WINNER: “Lost Warriors,” StarTribune.com. Reporter Mark Brunswick, Photographer Jim Gehrz and Producer/Editor Jenni Pinkley.
A powerful, detailed look in text, video and photos at the suicide among troops serving, preparing to serve or who had served in Iraq and Afghanistan. The package noted that more soldiers died by suicide in 2010 than died in battle, and Minnesota had among the highest rates. Lost Warriors ambitiously used video packages to powerfully envelop the reader with the sounds and images and nuance that bring a deeper and more meaningful experience and understanding of the impact than words could alone. The package examined the frustrations families found in trying to get information from the military about those who took their lives, and how the Army “often misses red flags regarding the mental health of its soldiers or doesn’t adequately address such cases after they come to light.”
Honorable Mention: “The War at Home,” CNN.com. Reporter Moni Basu, Editor Jan Winburn, Video Producer Rich Addicks, Web Design, Sean O’Key.
Blogging (first time award)
WINNER: Randy Brown, RedBullRising.com
Randy Brown clearly is not one of those bloggers who sits at home in his pajamas. You’ll find the 20-year Iowa Army National Guardsman-turned-civilian journalist out in the community — and out on the battlefield in Afghanistan. In his entries — one chronicling a homecoming for troops and the second, an embed in Afghanistan — Brown showed he’s a down-home storyteller and conversationalist. You could almost hear him talking to you as you read. He had a wry, friendly, sometimes corny sense of humor, a deft touch for detail; insider insight and knowledge; a tender touch with conveying emotion without getting sappy; and a way of getting to the bottom of things.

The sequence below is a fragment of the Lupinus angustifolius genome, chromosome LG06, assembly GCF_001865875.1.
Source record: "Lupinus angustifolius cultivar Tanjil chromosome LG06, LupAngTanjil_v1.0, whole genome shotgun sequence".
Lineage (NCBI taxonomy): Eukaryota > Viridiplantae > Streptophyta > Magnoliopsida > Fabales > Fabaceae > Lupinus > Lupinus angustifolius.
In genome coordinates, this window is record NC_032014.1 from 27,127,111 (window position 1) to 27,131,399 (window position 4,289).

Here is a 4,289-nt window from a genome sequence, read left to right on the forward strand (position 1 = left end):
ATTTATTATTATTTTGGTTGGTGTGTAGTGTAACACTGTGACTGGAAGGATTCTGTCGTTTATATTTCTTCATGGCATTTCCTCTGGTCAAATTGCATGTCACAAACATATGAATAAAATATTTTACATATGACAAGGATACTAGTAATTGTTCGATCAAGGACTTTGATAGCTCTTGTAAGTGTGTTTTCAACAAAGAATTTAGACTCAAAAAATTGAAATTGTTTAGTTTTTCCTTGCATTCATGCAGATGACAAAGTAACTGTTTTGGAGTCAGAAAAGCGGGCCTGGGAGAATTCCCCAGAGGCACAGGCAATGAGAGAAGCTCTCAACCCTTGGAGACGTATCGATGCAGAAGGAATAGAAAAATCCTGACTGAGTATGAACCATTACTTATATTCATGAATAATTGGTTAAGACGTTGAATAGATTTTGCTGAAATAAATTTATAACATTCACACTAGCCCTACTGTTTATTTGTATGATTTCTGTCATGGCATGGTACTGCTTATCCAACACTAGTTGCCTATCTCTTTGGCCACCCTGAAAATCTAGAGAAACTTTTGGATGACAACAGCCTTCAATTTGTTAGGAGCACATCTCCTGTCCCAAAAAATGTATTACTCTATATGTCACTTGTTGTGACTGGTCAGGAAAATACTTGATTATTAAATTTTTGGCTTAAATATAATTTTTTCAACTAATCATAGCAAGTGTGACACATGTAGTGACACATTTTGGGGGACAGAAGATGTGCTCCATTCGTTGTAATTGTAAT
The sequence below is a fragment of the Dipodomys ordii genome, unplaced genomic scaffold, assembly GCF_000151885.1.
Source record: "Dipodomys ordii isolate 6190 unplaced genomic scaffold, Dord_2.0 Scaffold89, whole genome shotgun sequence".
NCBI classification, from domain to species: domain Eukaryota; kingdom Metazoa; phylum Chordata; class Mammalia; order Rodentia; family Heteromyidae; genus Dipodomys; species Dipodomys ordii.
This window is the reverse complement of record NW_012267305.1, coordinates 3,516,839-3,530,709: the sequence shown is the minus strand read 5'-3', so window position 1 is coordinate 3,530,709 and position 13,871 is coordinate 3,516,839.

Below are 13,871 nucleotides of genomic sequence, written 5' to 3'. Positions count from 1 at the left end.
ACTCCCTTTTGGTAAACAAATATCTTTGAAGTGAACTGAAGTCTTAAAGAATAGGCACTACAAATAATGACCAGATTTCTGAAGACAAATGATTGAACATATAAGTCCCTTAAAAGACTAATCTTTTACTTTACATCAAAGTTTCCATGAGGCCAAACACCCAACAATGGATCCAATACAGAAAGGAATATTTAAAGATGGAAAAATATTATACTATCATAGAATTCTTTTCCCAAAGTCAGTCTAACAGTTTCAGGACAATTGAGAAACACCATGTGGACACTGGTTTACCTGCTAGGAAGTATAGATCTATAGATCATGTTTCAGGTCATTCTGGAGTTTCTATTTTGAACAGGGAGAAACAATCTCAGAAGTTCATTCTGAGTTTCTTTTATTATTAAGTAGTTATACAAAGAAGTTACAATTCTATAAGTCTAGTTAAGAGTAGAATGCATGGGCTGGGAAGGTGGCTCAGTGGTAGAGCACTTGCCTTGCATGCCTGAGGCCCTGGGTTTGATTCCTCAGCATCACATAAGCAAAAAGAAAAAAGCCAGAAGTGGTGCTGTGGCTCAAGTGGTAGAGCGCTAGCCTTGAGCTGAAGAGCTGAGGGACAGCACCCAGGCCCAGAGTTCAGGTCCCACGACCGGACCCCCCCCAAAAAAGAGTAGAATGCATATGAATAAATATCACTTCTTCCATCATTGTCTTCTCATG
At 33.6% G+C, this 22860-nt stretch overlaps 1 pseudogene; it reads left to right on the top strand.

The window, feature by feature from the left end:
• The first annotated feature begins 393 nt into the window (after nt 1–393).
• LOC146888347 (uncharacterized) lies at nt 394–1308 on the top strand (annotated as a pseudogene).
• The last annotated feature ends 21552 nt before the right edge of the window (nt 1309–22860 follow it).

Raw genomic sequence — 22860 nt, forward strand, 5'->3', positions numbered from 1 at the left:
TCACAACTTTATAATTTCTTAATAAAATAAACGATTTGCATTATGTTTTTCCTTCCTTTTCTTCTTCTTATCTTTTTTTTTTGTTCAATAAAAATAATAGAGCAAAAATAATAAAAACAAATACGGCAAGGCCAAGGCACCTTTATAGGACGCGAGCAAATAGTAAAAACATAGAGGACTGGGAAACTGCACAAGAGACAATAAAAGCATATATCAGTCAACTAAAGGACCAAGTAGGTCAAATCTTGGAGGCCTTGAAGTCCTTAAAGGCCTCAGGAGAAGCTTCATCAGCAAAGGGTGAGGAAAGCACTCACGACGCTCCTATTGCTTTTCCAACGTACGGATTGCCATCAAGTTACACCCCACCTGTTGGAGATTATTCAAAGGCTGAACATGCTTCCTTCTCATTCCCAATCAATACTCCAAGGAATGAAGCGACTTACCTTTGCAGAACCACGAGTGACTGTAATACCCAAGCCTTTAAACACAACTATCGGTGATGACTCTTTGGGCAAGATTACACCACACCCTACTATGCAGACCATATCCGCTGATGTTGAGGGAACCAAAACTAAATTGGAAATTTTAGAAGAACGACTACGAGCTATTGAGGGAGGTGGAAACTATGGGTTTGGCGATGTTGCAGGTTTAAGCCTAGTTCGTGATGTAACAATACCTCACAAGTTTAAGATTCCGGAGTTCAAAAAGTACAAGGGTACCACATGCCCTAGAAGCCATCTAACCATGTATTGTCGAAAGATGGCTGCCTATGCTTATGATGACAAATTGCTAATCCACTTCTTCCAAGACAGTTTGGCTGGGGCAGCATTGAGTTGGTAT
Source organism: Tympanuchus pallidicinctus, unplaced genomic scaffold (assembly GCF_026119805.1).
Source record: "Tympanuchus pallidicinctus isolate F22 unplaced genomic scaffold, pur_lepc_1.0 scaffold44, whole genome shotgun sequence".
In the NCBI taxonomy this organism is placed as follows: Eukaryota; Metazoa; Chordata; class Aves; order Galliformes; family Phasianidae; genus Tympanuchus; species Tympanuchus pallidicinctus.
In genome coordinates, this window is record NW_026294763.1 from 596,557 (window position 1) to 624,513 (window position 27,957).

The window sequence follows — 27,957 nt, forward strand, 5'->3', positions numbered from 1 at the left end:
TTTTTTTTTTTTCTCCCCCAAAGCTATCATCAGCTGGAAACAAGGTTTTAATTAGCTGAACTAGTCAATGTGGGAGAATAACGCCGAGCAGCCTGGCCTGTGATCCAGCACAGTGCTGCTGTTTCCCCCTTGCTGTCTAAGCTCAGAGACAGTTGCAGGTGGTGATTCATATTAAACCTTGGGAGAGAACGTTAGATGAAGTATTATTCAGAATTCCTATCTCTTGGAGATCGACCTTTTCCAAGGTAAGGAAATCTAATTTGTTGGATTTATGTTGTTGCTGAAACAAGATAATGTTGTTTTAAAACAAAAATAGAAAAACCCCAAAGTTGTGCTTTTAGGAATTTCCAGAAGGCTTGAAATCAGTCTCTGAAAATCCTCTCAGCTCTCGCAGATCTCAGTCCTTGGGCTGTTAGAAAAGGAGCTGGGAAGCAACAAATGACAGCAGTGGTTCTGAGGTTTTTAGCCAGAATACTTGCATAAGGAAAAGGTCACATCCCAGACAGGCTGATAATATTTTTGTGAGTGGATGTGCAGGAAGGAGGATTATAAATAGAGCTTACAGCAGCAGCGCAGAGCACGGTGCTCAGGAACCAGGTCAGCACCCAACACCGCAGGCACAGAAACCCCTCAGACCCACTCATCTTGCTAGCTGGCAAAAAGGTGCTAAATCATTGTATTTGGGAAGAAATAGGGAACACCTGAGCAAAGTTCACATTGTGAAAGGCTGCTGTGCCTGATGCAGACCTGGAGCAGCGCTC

The judges were: Medill Professor Ellen Shearer, co-director of the Medill National Security Journalism Initiative; Medill lecturer Timothy McNulty, co-director of Medill National Security Journalism Initiative; and Medill Assistant Professor Scott Anderson, interactive web producer, Medill National Security Journalism Initiative